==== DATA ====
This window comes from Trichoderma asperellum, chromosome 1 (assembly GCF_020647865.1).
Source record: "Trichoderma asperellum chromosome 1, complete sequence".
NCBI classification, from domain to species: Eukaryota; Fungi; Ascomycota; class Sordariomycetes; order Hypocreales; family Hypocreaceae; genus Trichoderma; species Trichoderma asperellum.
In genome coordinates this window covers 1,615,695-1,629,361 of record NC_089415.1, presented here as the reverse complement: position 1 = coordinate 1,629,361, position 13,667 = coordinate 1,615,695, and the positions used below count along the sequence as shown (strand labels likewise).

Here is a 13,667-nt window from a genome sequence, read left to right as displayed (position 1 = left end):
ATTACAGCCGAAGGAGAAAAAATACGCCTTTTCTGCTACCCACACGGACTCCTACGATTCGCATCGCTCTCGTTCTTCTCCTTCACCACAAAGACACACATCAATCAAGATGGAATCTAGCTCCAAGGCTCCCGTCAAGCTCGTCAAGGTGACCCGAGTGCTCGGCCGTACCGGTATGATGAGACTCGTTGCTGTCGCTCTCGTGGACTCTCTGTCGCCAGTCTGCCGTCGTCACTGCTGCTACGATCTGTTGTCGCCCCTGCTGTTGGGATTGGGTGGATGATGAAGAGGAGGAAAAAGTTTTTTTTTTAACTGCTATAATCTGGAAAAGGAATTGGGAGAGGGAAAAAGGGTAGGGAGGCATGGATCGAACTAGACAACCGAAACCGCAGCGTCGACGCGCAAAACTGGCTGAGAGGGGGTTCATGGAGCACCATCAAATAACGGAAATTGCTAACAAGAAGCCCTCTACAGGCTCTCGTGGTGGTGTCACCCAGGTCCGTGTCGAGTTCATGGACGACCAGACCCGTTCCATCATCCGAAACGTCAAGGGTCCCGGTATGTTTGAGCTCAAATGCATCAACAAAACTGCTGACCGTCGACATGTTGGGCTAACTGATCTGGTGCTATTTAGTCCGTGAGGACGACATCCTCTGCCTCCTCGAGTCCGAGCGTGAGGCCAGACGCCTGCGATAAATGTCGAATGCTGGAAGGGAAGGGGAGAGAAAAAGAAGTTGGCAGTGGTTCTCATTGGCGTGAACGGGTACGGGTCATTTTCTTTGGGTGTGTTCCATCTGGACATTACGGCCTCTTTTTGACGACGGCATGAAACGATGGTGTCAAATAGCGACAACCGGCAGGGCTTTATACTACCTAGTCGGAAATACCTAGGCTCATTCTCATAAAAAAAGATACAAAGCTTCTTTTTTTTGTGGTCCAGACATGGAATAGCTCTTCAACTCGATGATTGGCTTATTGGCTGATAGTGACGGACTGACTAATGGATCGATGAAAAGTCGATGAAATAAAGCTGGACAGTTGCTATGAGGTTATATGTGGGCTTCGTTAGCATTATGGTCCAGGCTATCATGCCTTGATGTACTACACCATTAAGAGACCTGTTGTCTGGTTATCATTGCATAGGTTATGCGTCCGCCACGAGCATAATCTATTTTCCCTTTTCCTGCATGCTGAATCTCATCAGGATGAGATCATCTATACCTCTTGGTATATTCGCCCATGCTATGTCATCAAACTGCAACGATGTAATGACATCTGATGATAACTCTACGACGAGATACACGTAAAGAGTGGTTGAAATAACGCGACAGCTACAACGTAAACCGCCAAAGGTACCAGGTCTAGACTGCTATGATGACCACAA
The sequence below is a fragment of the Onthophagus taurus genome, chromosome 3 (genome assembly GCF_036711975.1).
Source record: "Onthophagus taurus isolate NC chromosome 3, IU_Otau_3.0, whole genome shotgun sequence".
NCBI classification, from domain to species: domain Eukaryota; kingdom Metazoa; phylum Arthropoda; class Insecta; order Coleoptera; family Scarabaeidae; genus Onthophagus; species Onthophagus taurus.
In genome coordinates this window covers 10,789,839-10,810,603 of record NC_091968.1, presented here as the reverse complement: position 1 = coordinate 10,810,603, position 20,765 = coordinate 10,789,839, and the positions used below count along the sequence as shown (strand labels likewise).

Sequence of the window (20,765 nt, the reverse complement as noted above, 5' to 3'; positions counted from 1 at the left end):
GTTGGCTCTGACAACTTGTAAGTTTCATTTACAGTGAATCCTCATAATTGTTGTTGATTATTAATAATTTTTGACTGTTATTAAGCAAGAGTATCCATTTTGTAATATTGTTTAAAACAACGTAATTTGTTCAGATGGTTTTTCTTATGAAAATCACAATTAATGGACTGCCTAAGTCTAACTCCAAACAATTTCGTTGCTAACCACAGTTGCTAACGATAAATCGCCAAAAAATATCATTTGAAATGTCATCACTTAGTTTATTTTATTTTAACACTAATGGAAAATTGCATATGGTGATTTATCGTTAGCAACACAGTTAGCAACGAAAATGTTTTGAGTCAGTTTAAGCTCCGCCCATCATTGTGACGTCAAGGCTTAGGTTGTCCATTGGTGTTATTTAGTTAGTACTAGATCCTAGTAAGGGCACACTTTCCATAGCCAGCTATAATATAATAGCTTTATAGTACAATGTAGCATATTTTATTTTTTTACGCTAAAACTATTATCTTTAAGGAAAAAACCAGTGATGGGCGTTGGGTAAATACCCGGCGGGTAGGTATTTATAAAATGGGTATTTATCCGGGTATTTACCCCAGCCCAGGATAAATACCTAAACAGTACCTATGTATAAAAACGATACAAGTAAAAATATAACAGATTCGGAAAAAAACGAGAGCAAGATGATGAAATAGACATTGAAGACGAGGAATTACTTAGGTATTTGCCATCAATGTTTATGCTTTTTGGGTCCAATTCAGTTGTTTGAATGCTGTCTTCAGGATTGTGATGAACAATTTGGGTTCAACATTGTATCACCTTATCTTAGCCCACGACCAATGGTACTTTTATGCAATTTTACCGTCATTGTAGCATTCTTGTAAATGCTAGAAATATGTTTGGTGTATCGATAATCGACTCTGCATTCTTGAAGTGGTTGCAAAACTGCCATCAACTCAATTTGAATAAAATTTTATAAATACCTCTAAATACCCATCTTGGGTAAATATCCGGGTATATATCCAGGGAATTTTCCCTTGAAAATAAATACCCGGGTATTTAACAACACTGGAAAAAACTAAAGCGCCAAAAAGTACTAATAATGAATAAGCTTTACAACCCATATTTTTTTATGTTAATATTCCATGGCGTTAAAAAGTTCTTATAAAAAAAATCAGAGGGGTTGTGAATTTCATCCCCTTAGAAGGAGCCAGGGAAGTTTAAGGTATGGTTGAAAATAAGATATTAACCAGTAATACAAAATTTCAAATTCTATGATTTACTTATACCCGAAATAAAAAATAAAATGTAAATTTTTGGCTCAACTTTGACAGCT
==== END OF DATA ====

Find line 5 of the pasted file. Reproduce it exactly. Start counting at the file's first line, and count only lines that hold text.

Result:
Here is a 13,667-nt window from a genome sequence, read left to right as displayed (position 1 = left end):